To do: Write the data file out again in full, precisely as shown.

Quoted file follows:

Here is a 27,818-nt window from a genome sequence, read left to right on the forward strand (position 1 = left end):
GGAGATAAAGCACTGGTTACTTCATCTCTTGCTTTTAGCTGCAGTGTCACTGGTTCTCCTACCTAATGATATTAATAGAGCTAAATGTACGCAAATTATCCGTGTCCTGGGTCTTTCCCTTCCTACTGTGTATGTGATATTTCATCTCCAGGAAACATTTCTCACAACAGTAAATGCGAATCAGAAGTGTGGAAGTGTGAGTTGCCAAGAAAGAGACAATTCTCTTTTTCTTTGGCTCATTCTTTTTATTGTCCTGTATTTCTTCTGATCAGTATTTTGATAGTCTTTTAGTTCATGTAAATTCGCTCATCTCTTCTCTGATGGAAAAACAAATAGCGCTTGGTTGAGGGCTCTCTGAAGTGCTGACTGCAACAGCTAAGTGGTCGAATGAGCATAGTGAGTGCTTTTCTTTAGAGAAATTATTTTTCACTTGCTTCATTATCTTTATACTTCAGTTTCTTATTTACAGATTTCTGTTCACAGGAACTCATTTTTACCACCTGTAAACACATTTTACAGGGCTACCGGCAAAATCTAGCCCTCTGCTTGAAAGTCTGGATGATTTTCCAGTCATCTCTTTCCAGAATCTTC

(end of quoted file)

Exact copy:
Here is a 27,818-nt window from a genome sequence, read left to right on the forward strand (position 1 = left end):
GGAGATAAAGCACTGGTTACTTCATCTCTTGCTTTTAGCTGCAGTGTCACTGGTTCTCCTACCTAATGATATTAATAGAGCTAAATGTACGCAAATTATCCGTGTCCTGGGTCTTTCCCTTCCTACTGTGTATGTGATATTTCATCTCCAGGAAACATTTCTCACAACAGTAAATGCGAATCAGAAGTGTGGAAGTGTGAGTTGCCAAGAAAGAGACAATTCTCTTTTTCTTTGGCTCATTCTTTTTATTGTCCTGTATTTCTTCTGATCAGTATTTTGATAGTCTTTTAGTTCATGTAAATTCGCTCATCTCTTCTCTGATGGAAAAACAAATAGCGCTTGGTTGAGGGCTCTCTGAAGTGCTGACTGCAACAGCTAAGTGGTCGAATGAGCATAGTGAGTGCTTTTCTTTAGAGAAATTATTTTTCACTTGCTTCATTATCTTTATACTTCAGTTTCTTATTTACAGATTTCTGTTCACAGGAACTCATTTTTACCACCTGTAAACACATTTTACAGGGCTACCGGCAAAATCTAGCCCTCTGCTTGAAAGTCTGGATGATTTTCCAGTCATCTCTTTCCAGAATCTTC